I feel like another thing is that for me, it can be a sort of lose-lose when I finish a match.
  • If I win a match, I get happy and I have this sort of "high" that makes me want to play another match to win it.
  • If I lose a match, I don't like the prospect of my last match for the night being a lost and try to play another match to get a victory.
EDIT: I used to do this, I have not played a MOBA for a long while, so please don't be concerned for me. I am alright.
 
Last edited:
Oct 27, 2017
2,522
I feel like another thing is that for me, it can be a sort of lose-lose when I finish a match.
  • If I win a match, I get happy and I have this sort of "high" that makes me want to play another match to win it.
  • If I lose a match, I don't like the prospect of my last match for the night being a lost and try to play another match to get a victory.
*Many hours later*

You get up, feeling dizzy and looking at the clock, thinking damn, it is already tomorrow. I guess I will do the work tomorrow...
 

remz

Member
Oct 25, 2017
2,545
I feel like another thing is that for me, it can be a sort of lose-lose when I finish a match.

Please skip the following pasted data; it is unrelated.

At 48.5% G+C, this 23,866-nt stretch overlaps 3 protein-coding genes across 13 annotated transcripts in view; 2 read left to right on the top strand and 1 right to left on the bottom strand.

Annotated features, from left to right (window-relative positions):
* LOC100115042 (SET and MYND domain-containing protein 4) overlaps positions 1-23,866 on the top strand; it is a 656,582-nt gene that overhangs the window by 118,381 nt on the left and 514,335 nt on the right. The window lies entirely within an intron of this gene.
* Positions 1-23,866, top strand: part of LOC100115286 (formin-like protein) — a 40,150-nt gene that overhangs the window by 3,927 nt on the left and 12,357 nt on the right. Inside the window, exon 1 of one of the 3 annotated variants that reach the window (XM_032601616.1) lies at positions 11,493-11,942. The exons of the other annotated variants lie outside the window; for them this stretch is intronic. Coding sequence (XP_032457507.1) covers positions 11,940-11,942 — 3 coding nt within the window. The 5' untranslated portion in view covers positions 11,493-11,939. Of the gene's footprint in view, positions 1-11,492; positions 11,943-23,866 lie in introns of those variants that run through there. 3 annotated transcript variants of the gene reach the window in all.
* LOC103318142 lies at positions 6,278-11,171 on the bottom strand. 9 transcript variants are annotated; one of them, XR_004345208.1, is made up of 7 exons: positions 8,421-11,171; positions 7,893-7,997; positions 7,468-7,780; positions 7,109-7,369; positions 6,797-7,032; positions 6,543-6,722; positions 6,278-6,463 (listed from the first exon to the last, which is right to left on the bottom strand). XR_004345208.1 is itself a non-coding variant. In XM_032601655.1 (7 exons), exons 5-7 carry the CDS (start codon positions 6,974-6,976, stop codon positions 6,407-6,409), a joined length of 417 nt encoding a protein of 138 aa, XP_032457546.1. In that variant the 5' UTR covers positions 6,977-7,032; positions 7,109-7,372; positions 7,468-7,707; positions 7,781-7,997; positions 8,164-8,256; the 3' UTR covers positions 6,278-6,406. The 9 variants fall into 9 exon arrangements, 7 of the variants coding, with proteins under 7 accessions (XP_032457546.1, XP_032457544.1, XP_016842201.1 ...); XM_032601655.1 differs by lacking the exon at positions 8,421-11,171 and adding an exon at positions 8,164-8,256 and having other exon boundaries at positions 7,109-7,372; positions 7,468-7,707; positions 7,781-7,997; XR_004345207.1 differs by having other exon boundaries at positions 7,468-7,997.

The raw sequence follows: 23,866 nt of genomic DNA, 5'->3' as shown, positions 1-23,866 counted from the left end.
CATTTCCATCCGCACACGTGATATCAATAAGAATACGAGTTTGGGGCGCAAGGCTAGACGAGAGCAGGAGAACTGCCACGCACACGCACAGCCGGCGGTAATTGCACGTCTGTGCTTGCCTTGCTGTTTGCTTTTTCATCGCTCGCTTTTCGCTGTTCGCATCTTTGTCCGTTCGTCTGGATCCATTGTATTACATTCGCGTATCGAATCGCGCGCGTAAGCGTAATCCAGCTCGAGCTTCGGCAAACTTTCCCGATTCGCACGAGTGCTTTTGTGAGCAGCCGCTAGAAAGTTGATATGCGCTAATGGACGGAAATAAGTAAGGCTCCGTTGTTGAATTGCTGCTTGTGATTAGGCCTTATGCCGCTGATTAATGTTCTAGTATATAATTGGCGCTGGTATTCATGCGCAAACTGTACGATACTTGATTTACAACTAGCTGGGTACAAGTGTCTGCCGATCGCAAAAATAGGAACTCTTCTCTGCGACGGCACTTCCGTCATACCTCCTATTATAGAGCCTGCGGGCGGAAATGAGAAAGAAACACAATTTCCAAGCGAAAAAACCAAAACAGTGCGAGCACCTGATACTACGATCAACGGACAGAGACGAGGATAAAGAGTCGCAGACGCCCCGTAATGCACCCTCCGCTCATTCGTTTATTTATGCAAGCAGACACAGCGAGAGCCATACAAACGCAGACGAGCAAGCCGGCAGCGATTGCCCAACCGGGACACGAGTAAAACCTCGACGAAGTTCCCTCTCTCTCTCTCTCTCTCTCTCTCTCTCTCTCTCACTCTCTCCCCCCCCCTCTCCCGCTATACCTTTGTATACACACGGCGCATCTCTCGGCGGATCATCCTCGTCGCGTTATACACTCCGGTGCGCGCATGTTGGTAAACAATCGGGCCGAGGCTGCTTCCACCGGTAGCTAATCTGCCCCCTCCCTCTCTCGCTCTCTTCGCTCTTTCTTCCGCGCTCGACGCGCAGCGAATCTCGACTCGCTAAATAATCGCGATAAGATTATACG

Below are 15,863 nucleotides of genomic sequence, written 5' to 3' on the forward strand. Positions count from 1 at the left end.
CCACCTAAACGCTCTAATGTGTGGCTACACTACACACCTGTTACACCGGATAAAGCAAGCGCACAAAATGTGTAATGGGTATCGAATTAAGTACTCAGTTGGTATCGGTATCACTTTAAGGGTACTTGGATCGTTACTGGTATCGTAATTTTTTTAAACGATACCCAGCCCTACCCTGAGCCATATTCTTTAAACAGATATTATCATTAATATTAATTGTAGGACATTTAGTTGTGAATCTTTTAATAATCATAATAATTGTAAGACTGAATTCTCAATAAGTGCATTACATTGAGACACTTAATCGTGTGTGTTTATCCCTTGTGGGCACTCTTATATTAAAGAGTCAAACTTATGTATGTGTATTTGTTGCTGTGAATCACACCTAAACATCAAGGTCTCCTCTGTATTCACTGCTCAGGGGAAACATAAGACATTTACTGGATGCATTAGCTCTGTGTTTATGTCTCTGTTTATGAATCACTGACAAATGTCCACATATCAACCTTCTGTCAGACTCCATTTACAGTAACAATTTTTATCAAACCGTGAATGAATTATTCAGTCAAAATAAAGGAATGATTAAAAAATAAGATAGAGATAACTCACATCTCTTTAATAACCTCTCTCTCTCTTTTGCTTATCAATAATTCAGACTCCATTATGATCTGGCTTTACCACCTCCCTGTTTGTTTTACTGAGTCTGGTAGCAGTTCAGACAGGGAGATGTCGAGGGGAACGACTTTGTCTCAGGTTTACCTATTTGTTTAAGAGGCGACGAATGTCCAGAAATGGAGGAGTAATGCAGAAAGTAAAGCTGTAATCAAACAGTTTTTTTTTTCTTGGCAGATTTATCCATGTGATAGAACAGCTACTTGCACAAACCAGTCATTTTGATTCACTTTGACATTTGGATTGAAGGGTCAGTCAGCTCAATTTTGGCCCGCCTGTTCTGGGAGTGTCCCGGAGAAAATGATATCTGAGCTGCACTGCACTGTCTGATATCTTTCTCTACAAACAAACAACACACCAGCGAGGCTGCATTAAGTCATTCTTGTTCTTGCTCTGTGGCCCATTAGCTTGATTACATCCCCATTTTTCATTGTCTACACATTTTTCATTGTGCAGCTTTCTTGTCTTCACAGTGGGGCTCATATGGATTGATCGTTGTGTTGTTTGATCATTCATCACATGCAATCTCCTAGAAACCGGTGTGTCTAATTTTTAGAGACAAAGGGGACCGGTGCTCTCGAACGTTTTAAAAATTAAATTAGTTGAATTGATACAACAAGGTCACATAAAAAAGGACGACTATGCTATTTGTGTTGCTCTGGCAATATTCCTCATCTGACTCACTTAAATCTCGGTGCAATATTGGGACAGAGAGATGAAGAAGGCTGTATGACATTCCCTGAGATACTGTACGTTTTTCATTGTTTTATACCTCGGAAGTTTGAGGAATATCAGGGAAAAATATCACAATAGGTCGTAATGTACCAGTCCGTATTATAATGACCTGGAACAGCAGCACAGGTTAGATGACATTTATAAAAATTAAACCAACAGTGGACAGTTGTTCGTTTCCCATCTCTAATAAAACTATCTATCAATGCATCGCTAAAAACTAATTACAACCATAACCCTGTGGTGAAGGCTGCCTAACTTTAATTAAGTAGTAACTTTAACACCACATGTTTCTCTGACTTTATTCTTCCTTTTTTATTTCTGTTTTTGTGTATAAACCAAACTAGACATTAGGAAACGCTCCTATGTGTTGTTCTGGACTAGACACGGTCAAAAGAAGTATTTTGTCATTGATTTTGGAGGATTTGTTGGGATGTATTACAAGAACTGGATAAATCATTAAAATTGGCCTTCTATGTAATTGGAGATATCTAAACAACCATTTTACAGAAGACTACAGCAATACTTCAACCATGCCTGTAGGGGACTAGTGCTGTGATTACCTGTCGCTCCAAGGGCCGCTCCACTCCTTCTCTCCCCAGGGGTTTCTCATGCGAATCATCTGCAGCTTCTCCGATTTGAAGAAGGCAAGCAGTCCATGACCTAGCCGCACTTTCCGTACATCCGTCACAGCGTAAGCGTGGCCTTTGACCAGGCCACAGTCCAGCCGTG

• If I win a match, I get happy and I have this sort of "high" that makes me want to play another match to win it.
  • If I lose a match, I don't like the prospect of my last match for the night being a lost and try to play another match to get a victory.
If you acknowledge this it is probably time to stop playing at all.
 

Dreams-Visions

The Fallen
Oct 25, 2017
17,820
Miami, FL
I feel like another thing is that for me, it can be a sort of lose-lose when I finish a match.
  • If I win a match, I get happy and I have this sort of "high" that makes me want to play another match to win it.
  • If I lose a match, I don't like the prospect of my last match for the night being a lost and try to play another match to get a victory.
Begin to set limits on your play time and/or match count. "2 matches, no matter what happens." for example.

Your approach is how people wind up barefooted and broke in Las Vegas. "Just one more round". Just about everyone can identify with the feeling you're talking about and the mistake. NOBODY likes to go to bed on a loss. Especially in ranked play. But MOBA matches are just too long and you can be waiting for that "next win" for 5 hours. As you've probably found before. Further, fatigue can start affecting you and your decision making, communication, and reaction speeds and you won't even realize it. I strongly encourage you to start your play sessions with time or count match limits as the priority. Some days will be all L's. Some days will be all W's. But you will appreciate the control you feel over your lifetime. I promise.